Coming off the back of its first congress two years ago, Alg’n’Chem 2014 will look at the opportunities offered by micro- and macro- algae and focus on the demand, which o this day, remains underutilised.
“It is necessary to combine the talents, and energies to develop processes and production chains based on algae,” says FFC.
Algae has become an increasingly important ingredient for a cross-section of cosmetic and personal care ingredients, and is emerging as a segment with several opportunities for development.
The algae has been traditionally harvested for food products and ingredients, but is increasingly being added to cosmetics as biotechnology has made it easier to produce and process into value-added ingredients.
Farmed algae is of particular interest as it has a much more sustainable profile than many other marine-based extracts.
More and more algae ingredients such as coastal plants, seaweeds and sea minerals are making their way into cosmetic products and hold the key to be the future's sustainable ingredient alternatives.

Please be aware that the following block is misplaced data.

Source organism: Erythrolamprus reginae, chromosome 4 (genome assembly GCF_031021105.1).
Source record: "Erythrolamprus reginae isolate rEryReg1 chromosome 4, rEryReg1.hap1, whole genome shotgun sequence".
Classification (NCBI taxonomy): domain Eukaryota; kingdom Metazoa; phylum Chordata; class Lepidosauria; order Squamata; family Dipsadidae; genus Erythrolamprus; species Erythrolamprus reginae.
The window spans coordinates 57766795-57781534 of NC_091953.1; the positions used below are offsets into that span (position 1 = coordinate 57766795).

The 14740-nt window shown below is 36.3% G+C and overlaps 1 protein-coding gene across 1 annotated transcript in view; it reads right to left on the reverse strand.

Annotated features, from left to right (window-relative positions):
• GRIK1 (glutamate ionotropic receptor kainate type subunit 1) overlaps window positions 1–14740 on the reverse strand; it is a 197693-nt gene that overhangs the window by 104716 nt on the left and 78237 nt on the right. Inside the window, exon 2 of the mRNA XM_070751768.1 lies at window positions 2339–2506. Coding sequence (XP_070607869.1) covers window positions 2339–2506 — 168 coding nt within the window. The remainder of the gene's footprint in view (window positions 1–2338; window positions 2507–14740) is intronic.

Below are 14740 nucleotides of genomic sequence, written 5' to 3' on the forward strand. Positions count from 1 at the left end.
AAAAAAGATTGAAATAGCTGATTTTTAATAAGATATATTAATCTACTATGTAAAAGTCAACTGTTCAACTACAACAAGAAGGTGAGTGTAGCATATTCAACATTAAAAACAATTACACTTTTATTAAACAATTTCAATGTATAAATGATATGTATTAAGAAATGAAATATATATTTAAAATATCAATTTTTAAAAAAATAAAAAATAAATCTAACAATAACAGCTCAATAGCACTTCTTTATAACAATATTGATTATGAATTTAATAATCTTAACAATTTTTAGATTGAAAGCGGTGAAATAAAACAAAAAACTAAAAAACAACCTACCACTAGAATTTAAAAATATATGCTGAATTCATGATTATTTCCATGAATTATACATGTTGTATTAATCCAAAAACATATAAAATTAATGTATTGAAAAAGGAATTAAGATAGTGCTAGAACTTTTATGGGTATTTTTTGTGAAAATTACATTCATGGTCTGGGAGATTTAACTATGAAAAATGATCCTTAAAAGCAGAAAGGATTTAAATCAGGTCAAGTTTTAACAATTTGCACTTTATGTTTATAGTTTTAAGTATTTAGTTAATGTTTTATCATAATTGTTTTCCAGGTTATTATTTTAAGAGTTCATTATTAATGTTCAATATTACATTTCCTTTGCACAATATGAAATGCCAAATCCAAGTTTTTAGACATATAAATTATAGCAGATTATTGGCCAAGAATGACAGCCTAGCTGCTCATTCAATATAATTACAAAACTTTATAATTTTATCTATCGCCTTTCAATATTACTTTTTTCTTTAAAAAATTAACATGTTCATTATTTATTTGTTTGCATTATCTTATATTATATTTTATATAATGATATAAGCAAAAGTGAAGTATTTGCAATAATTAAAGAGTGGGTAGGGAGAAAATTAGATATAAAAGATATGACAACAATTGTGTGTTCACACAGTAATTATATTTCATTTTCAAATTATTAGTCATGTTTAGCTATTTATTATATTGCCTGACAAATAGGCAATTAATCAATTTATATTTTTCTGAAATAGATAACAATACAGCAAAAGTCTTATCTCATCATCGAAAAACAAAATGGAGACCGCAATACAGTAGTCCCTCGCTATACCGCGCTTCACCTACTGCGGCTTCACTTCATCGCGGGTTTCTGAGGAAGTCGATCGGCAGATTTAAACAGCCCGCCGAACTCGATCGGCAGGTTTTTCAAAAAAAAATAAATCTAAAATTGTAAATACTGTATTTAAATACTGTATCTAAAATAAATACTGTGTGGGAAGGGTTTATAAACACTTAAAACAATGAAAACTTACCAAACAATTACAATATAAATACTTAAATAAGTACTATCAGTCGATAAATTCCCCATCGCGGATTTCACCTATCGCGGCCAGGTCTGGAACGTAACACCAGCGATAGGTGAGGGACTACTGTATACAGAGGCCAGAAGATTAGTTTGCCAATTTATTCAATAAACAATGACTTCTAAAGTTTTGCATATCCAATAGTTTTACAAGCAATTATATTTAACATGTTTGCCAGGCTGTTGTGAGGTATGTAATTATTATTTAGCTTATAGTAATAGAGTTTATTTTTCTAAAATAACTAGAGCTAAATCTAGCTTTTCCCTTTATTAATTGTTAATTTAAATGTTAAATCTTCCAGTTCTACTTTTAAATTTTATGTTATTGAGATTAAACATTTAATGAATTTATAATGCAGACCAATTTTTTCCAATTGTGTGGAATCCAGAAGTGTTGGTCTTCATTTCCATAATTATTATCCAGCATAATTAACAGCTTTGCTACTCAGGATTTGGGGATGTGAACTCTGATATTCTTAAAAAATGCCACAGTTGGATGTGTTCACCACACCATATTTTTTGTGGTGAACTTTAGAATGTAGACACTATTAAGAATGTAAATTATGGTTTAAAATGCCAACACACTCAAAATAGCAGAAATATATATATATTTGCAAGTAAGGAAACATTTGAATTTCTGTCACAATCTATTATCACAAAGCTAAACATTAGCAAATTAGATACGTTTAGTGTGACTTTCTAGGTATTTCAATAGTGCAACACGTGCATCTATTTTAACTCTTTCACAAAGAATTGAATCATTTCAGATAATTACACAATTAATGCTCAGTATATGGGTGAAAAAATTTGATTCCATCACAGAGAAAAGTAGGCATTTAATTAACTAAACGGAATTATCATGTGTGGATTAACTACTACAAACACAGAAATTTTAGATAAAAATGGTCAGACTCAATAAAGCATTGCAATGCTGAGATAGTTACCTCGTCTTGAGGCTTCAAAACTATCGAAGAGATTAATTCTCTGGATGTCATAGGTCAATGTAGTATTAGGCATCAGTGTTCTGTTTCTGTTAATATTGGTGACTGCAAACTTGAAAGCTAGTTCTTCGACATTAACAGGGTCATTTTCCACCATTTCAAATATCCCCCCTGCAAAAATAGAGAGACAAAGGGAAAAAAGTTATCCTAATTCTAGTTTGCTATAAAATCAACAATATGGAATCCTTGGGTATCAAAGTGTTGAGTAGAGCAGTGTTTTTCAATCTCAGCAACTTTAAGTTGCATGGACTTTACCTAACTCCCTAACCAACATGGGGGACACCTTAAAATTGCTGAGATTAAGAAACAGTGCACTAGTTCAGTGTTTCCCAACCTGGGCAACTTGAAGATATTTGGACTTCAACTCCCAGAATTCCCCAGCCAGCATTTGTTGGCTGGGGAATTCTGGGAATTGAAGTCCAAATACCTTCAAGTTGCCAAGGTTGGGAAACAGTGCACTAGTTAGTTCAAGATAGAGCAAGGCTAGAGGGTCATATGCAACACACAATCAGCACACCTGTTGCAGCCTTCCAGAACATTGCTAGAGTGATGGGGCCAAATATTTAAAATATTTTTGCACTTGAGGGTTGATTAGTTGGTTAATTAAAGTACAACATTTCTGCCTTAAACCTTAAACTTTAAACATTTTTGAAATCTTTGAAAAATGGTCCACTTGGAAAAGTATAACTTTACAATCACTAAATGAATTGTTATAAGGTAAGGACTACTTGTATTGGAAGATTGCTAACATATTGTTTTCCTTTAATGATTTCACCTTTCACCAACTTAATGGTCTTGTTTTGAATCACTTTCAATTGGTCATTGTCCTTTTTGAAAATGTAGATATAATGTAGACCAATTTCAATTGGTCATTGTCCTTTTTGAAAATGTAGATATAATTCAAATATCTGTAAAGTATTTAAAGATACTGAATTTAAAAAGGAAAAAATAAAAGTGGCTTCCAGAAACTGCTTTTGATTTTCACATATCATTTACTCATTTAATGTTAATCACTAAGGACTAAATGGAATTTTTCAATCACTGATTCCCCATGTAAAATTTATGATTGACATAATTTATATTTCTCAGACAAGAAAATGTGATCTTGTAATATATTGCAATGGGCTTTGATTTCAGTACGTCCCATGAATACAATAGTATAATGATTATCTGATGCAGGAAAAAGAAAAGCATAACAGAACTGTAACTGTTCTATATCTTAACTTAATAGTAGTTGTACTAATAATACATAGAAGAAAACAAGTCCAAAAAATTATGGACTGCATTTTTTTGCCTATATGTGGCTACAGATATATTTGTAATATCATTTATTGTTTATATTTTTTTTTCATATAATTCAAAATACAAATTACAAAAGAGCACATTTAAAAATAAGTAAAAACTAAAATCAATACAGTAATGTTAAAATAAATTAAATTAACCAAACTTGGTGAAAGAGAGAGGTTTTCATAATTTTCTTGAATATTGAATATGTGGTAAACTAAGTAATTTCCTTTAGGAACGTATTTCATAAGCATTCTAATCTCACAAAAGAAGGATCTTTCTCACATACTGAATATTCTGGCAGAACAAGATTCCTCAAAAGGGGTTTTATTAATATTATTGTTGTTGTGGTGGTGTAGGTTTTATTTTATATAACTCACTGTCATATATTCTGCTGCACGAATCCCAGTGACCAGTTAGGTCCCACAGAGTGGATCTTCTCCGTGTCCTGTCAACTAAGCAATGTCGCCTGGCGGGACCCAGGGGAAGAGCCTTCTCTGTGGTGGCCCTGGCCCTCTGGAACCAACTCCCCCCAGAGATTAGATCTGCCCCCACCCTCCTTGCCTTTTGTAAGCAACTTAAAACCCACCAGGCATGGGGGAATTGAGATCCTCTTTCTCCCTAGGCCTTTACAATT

However, according to FFC, many challenges remain, such as to explore new fields for the development of algal resources in order to open new markets, reduce production costs, energy costs, and those of processing, packaging and reducing environmental impacts.
It requires the involvement of multiple disciplines to overcome these obstacles (biology, chemistry, process engineering and equipment), says the French organisation.
As such, FFC will conduct the next conference in Montpellier, France from March 31 - April 3, 2014, with the aim of promoting public and private research and development for the valuation of algae.
It will address key themes through a multidisciplinary and multi-sector approach, from their culture to various potential opportunities.
The objective is to establish the state of the art for the valuation of algae, to detect the latest scientific, technical and technological breakthroughs, and identify new developments and opportunities.